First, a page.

Co-extrusion systems
Co-extrusion means the synchronous feeding of two or more product flows with the aim of producing filled products (e.g. meatballs with ketchup filling, sausages with mustard filling and potato dumplings with a meat filling). Two or more vacuum fillers are always required. Co-extrusion systems are available for the forming, clipping and linking applications.
ConPro systems
ConPro systems (continuous production systems) are special continuous co-extrusion systems for producing sausages with alginate skin. With this application, two vacuum fillers are operated in synchronisation and their filling flows are combined into one continuous product flow. Further down the process, the continuous string is divided into individual portions or strings of portions. One vacuum filler pumps the filling product while a second one deposits the skin (a paste containing alginate) via an annular gap. This is solidified by means of a fixing solution containing calcium ions. Depending on the degree of automation, the portions can be hung or collated or transported further for continuous thermal treatment or packaging. The most important advantage of the ConPro systems in comparison to traditional production methods is that sausage skins or casings no longer have to be changed. Due to continuous co-extrusion there are no casing change times and therefore the filling time is maximised.
Inline grinding systems
In the meat processing industry, grinding systems are used for grinding meat and are to be found ahead of the filling process in the product preparation phase. With inline grinding systems, a grinding system is integrated into the vacuum filler’s filling flow as an auxiliary device. The filling and grinding process steps can therefore be combined in a single machine. This means that the filling product is moved by the vacuum filler and, during filling, it is chopped to the final grain size within the grinding system. An important application for inline grinding systems is dry sausage or fresh sausage production.
Minced meat lines
Minced meat lines are a combination of vacuum fillers, inline grinding systems and devices for separating the minced meat flow into individual portions. A continuous, formed product flow is filled onto a conveyor belt and a cutting blade divides the filling flow into portions. The portions can then be packed straight away.
Filling flow dividers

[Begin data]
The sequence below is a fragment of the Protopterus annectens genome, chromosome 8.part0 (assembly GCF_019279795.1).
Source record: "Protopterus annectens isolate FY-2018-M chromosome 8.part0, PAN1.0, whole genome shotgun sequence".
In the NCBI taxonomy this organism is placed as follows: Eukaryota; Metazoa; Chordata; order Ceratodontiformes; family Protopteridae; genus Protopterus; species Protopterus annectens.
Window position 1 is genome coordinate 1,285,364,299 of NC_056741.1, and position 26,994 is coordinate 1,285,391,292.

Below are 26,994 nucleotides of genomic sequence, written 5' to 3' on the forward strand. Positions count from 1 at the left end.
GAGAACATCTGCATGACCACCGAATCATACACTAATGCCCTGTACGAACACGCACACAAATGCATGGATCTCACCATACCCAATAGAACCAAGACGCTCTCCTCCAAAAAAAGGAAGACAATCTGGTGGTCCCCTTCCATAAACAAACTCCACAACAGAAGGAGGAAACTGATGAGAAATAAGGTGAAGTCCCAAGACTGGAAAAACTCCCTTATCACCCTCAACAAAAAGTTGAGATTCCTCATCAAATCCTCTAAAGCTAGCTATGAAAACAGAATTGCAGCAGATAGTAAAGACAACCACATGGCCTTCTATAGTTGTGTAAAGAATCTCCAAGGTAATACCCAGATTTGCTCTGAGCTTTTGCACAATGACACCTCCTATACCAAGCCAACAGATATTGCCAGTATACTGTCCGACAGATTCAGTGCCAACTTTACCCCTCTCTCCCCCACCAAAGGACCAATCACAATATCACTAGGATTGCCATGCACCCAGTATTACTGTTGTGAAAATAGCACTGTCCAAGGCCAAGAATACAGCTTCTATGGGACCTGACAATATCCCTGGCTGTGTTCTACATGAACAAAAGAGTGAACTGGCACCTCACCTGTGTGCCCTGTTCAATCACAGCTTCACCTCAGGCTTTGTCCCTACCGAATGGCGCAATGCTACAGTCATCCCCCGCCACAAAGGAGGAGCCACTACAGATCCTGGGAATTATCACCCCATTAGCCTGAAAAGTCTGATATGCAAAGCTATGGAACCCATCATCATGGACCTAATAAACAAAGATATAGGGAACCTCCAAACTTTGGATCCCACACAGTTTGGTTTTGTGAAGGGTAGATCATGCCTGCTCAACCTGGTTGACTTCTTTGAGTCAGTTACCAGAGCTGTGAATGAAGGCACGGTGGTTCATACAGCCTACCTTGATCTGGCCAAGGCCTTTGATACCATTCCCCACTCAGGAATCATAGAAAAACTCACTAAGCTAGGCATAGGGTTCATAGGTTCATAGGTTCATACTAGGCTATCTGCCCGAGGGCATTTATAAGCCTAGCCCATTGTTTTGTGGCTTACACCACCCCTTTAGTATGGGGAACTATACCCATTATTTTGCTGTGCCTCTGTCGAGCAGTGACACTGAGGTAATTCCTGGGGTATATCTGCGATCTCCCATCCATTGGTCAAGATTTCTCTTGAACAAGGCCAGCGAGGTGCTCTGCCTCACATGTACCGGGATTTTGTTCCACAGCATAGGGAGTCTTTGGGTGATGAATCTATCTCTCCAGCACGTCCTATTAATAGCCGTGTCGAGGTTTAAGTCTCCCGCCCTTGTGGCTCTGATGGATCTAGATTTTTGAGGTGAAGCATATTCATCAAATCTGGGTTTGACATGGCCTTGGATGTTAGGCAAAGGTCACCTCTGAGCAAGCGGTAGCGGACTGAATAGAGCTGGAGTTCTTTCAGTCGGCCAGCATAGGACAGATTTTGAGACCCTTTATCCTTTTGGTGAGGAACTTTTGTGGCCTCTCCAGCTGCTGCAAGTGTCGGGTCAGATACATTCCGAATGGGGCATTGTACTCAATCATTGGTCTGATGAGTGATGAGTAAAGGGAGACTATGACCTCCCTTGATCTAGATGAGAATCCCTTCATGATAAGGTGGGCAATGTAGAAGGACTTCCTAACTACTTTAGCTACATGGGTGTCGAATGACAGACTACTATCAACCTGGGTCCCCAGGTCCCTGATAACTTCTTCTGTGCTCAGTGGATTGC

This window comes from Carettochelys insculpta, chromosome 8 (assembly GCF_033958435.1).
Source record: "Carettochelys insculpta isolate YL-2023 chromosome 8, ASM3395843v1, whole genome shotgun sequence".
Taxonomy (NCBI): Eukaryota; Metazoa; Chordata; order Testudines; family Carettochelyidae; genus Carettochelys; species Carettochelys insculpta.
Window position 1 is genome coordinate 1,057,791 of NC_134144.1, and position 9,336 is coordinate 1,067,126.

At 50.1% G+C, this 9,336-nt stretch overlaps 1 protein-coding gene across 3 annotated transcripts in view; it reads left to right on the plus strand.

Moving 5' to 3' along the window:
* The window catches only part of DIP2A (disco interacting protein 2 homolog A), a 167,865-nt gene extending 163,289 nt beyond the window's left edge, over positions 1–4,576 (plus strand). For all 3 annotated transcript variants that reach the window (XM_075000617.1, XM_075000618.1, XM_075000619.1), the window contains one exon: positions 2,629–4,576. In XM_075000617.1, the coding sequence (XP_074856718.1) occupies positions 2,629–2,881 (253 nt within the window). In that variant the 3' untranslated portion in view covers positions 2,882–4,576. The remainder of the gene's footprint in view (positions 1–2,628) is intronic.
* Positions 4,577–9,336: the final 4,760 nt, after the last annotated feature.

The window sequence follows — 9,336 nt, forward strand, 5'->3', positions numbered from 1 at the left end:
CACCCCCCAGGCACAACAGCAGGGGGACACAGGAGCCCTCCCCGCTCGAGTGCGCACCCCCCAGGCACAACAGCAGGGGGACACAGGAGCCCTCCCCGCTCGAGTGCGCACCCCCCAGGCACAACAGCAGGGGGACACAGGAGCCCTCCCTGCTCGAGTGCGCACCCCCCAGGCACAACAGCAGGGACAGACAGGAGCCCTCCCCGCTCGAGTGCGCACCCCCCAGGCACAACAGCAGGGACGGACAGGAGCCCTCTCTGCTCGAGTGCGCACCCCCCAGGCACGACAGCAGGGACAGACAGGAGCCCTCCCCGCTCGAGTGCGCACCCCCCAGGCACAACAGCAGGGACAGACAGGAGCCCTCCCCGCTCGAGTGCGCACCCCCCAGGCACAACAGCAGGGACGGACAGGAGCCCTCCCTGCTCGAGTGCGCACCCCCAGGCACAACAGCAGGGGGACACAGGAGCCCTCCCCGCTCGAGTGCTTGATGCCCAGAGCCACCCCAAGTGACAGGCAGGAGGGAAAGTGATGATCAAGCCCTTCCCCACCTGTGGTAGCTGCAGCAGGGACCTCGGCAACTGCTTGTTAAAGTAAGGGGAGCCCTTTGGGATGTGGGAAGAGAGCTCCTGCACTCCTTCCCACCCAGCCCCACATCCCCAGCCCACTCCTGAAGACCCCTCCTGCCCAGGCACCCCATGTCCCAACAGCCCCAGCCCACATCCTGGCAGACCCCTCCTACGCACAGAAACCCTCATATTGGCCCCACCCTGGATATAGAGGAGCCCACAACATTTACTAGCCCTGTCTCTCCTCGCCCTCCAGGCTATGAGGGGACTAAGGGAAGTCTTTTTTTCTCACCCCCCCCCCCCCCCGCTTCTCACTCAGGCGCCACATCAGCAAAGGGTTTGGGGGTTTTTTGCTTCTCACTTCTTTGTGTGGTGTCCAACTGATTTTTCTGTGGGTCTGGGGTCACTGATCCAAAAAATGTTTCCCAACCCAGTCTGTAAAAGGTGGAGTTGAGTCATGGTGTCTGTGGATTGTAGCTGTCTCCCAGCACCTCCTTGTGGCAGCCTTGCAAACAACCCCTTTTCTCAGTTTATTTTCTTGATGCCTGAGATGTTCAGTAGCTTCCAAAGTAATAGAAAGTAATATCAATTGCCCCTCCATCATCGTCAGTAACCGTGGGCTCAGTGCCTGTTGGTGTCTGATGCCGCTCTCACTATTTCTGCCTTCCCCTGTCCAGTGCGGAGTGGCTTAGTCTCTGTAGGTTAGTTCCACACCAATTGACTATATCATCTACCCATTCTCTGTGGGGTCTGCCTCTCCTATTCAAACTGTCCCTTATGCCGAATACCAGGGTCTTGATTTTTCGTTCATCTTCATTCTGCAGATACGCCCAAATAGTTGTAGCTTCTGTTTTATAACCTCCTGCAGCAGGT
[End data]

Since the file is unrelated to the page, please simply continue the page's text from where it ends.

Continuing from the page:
A filling flow divider can separate a single product flow from a pump into several equal flows. Feed systems similar to a vane cell feed system are integrated into filling flow dividers. Filling flow dividers are required, for example, for simultaneous depositing into several containers.
Valves or cutting devices are used as sealing devices at the end of tubing or filling flow dividers.

Weight control and process documentation

Multi-machine electronic control and documentation systems are used to document a filling process involving vacuum fillers or to monitor filling weights.

See also


  1. ^ "Verfahren und Vakuumfüller zum Abfüllen einer pastösen Masse" Retrieved August 8, 2012
  2. ^ „Flügelzellenpumpe“, Retrieved August 8, 2012
  3. ^ „Diaphragma“, Retrieved August 8, 2012

External links

  • Albert Handtmann Maschinenfabrik GmbH & Co. KG
  • Handtmann Group
This article was sourced from Creative Commons Attribution-ShareAlike License; additional terms may apply. World Heritage Encyclopedia content is assembled from numerous content providers, Open Access Publishing, and in compliance with The Fair Access to Science and Technology Research Act (FASTR), Wikimedia Foundation, Inc., Public Library of Science, The Encyclopedia of Life, Open Book Publishers (OBP), PubMed, U.S. National Library of Medicine, National Center for Biotechnology Information, U.S. National Library of Medicine, National Institutes of Health (NIH), U.S. Department of Health & Human Services, and, which sources content from all federal, state, local, tribal, and territorial government publication portals (.gov, .mil, .edu). Funding for and content contributors is made possible from the U.S. Congress, E-Government Act of 2002.
Crowd sourced content that is contributed to World Heritage Encyclopedia is peer reviewed and edited by our editorial staff to ensure quality scholarly research articles.
By using this site, you agree to the Terms of Use and Privacy Policy. World Heritage Encyclopedia™ is a registered trademark of the World Public Library Association, a non-profit organization.

Copyright © World Library Foundation. All rights reserved. eBooks from Project Gutenberg are sponsored by the World Library Foundation,
a 501c(4) Member's Support Non-Profit Organization, and is NOT affiliated with any governmental agency or department.